Spring Statement 2019


Today’s post takes a look at the usual speculation in advance of the Chancellor’s Spring Statement, and at what actually happened (or in this case, didn’t).


It was always likely that Brexit confusion would rule out any significant tax changes, but that didn’t stop people speculating in advance of the speech.

  • A Spending Review was expected, but not until later in the year (after Brexit).

There was thought to be some wiggle room for spending after news that January had the largest monthly surplus in public finances since records began in 1993.

Hammond had previously threatened to upgrade the Statement to a full Budget in the event of a no deal Brexit, so we must assume that there will be an emergency Budget if that is what happens. (( In fact, parliament voted against the no deal option just a few hours after the Chancellor spoke, but that vote is not legally binding ))

Corporation tax is due to be cut to 17% by 2020, but the details of the schedule were likely to be delayed to the Autumn (or Emergency) budget.

The Office of Tax Simplification is close to completing its IHT review, and there was speculation that the annual £3K gift limit might be raised to £10K.

  • The residence nil-rate band (currently £125K, rising to £175K in 2020) is expected to be merged with the standard nil-rate band, raising the limit to £500K per person.

Support for house building was expected, but there was also speculation that “last time buyers” could be incentivised to downsize, freeing up family housing for younger people.

  • Buy-to-let landlords could also have been excused CGT if they sold to first-time buyers.

The government’s green paper on social care is now more than six months late.

  • There was speculation that a workplace care pot (similar to the existing pension scheme) could be introduced for the over-40s.

Two issues of some personal concern, but which I didn’t really expect to be mentioned, were:

  1. Making Tax Digital
    • Small companies will be expected to submit VAT returns to HMRC electronically from April 2019, but the usual basic free software has not been developed by the government this time.
    • There have been recent calls to delay the move, but it looks as though they will be ignored.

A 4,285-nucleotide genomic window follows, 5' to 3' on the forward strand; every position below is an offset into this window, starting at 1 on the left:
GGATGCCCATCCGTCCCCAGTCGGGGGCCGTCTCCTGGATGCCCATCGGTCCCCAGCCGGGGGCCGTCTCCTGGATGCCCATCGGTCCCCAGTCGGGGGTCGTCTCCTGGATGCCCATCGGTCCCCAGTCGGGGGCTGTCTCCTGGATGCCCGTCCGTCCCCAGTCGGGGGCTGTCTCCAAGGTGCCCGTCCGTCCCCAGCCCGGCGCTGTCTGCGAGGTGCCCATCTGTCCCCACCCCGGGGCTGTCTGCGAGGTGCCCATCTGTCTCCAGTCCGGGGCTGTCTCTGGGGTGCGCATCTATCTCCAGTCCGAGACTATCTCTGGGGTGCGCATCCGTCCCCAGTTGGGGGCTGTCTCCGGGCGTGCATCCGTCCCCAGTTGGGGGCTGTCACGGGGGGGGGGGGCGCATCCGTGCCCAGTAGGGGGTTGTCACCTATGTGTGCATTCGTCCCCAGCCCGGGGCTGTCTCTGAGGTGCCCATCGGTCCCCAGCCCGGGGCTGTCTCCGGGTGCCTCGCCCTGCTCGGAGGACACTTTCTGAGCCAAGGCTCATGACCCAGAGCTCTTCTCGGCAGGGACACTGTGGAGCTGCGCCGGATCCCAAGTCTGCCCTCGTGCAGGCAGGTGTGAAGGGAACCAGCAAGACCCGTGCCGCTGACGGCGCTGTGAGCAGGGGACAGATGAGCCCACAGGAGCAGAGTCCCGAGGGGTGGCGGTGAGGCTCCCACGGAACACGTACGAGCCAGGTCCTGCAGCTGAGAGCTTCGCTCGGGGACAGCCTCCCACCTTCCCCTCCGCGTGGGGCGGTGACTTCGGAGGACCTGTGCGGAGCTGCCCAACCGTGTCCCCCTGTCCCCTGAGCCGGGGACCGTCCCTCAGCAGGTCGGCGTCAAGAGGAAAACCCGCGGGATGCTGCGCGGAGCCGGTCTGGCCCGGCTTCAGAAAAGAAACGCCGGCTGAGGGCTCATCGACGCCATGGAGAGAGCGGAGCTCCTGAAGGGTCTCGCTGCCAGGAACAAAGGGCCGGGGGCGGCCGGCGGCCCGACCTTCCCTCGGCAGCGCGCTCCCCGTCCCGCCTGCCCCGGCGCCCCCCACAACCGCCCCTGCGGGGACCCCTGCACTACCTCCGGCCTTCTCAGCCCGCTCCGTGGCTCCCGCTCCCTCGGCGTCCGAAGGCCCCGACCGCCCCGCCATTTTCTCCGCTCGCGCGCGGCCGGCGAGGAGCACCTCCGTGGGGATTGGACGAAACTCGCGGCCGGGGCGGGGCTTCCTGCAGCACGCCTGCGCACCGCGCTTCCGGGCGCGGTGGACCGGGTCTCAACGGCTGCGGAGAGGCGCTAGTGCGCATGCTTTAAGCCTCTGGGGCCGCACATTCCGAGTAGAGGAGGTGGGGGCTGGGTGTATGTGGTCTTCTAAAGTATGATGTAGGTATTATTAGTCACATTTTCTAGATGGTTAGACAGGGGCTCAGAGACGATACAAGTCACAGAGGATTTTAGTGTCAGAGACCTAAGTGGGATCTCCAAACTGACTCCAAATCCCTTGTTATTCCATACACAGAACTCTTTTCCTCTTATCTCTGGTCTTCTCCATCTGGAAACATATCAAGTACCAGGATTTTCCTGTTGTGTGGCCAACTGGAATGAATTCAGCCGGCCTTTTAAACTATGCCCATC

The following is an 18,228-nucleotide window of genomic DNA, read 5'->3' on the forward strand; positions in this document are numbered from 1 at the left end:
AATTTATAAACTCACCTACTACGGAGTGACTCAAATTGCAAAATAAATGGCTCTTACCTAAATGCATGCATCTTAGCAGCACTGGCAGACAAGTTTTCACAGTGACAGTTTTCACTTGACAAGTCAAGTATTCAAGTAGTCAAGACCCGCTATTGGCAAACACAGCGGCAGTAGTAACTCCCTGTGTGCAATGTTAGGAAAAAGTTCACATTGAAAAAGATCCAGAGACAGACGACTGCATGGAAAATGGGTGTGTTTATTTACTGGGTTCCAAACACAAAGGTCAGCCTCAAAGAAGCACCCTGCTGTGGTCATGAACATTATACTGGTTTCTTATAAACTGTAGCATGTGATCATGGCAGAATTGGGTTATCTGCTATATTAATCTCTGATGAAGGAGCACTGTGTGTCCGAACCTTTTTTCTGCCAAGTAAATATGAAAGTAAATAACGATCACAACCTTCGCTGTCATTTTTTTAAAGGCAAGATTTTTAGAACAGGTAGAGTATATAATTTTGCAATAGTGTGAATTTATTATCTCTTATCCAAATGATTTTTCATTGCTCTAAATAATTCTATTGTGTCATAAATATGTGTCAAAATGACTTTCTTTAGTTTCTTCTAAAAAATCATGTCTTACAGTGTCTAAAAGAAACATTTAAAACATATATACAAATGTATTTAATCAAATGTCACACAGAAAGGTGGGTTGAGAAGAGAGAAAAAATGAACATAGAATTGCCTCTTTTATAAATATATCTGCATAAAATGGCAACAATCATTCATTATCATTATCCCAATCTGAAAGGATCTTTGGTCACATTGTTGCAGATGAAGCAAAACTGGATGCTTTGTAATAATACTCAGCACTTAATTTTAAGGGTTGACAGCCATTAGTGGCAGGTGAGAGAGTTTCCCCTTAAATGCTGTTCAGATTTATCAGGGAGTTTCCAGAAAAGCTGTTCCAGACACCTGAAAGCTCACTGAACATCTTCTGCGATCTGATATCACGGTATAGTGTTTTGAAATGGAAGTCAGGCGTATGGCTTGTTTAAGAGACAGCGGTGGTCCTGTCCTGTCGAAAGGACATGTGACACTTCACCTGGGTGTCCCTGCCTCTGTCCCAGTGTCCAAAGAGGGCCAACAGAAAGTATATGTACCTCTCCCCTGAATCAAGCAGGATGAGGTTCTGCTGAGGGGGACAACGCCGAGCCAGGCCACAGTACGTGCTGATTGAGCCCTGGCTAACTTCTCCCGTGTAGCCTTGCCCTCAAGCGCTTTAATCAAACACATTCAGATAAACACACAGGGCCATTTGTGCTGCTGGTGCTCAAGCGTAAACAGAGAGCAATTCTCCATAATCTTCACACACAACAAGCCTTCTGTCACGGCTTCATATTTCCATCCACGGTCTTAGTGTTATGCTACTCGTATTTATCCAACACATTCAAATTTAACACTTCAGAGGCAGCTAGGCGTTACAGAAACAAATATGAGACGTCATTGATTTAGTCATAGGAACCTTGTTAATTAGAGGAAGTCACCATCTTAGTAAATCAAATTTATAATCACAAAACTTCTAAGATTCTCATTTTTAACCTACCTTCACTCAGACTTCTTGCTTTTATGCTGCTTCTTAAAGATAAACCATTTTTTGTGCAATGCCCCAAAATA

2. IR35
    • The “disguised employment” rules that were rolled out to the public sector in 2017 will hit the private sector in April 2020.
    • The new rules push the responsibility for determining the correct tax status on to the agency and the client, rather than the sub-contractor.
    • A consultation on the implementation details is now overdue.

In the end, Hammond’s speech was dominated by Brexit.

  • He offered a multi-billion pound “Brexit dividend” if May’s (terrible) deal could be voted through
  • If so,  there would be a full spending review in the summer, to include the social care funding issue.

UK borrowing

The extra money was earmarked for increased public spending (including schools and police) rather than tax cuts, but would be held back for now in case there was a no deal exit.

  • The money comes from higher than expected tax receipts, which have led to borrowing forecasts lower by up to £6 bn in future years.
See also:  Autumn Statement November 2022

Hammond also said that the UK economy has grown faster than France, Italy and Japan since 2010.


OBR forecasts included:

  1. economic growth every year for the next five years (1.2% this year, 1.4% in 2020 and 1.6% in 2021, 2022 and 2023)
    • The 2019 figure has been cut from 1.6% in October 2018
  2. inflation to stay close to or at the 2% target
  3. 600K new jobs to be created by 2023
  4. unemployment to remain close to historic lows (the current 4% is the lowest rate since 1975)
  5. wages to continue to grow faster than inflation

UK Growth

Actual announcements were limited to:

  • £3 bn for “affordable” homes
  • £100M to the police towards tackling knife crime
  • a ban on gas boilers in new homes from 2025
  • free sanitary products in secondary schools
  • a competition review of the digital advertising market

That’s it for today.

  • One of the dullest Budgets / Treasury Statements of recent years turned out to be completely overshadowed by the Brexit debate.

I can’t think of a single item of interest to the UK Private Investor.

  • The best I can say is that from a Chancellor, no news is usually good news.

Until next time.

Mike is the owner of 7 Circles, and a private investor living in London. He has been managing his own money for 39 years, with some success.

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Spring Statement 2019

by Mike Rawson time to read: 2 min